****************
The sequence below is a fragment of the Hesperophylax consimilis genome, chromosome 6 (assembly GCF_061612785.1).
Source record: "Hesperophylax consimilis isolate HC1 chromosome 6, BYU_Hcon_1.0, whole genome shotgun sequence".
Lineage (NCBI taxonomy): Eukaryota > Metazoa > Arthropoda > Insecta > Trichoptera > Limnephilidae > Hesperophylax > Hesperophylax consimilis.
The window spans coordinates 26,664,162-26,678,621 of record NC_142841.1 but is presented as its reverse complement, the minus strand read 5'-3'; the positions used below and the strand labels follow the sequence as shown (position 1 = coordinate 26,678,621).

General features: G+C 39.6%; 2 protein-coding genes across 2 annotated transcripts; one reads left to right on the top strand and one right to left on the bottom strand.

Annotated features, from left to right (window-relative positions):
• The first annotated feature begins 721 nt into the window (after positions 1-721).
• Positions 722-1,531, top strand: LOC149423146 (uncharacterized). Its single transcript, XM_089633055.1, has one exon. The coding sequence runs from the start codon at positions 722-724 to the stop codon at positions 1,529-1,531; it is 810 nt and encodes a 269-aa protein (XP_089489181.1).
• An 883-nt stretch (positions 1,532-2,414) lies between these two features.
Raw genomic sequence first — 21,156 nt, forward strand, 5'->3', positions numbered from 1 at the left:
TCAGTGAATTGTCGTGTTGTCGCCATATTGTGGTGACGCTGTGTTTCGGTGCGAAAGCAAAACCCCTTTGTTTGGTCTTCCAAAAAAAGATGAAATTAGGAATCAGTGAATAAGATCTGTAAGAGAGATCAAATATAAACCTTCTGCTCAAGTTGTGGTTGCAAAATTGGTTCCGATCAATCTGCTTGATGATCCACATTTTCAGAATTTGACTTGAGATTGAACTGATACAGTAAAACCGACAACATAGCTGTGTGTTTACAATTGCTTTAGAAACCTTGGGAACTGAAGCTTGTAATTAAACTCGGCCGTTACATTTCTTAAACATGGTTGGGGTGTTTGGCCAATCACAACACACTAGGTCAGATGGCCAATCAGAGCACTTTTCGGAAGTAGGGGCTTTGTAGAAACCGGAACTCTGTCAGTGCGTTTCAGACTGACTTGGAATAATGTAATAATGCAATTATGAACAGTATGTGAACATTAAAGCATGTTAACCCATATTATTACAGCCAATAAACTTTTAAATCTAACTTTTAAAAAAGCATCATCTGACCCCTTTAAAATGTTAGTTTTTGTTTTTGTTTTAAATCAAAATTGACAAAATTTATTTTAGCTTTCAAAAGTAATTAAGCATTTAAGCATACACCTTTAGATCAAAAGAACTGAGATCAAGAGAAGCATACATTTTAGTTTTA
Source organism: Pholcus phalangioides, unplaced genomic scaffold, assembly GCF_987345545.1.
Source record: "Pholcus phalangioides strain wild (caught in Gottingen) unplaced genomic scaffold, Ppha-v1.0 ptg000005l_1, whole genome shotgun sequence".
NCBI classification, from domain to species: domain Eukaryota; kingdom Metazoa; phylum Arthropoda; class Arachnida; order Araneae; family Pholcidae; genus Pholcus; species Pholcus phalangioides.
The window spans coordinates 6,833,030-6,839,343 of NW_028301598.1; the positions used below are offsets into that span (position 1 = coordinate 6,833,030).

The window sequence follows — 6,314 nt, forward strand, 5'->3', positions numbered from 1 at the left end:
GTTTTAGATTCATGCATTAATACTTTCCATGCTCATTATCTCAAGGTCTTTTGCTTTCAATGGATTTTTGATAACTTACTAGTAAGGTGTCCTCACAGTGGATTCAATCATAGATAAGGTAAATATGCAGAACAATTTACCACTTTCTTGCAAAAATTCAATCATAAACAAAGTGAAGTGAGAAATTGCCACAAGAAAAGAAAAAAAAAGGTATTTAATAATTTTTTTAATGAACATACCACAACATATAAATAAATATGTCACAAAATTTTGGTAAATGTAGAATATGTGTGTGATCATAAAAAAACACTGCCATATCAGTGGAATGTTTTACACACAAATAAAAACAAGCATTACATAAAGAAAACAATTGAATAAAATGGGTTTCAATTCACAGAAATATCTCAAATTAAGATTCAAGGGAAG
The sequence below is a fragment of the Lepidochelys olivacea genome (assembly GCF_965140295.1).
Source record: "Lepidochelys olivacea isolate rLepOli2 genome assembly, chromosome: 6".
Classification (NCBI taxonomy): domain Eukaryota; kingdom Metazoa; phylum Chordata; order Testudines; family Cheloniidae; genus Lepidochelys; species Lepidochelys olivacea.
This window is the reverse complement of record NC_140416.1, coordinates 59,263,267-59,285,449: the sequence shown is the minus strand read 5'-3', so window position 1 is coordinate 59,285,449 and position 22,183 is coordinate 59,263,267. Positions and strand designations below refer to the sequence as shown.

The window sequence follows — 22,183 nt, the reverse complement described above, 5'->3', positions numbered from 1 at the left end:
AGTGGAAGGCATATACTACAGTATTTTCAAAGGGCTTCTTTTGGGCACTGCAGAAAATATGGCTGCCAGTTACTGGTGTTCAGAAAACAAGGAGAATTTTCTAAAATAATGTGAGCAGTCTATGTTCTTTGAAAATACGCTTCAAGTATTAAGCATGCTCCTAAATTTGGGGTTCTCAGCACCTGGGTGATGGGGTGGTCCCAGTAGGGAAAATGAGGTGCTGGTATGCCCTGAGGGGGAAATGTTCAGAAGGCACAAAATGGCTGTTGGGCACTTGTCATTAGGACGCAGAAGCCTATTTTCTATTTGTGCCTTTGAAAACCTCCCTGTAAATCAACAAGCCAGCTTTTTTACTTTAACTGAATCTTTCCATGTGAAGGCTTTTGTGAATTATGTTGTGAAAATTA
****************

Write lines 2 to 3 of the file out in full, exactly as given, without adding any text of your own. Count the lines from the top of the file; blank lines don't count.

Source record: "Hesperophylax consimilis isolate HC1 chromosome 6, BYU_Hcon_1.0, whole genome shotgun sequence".
Lineage (NCBI taxonomy): Eukaryota > Metazoa > Arthropoda > Insecta > Trichoptera > Limnephilidae > Hesperophylax > Hesperophylax consimilis.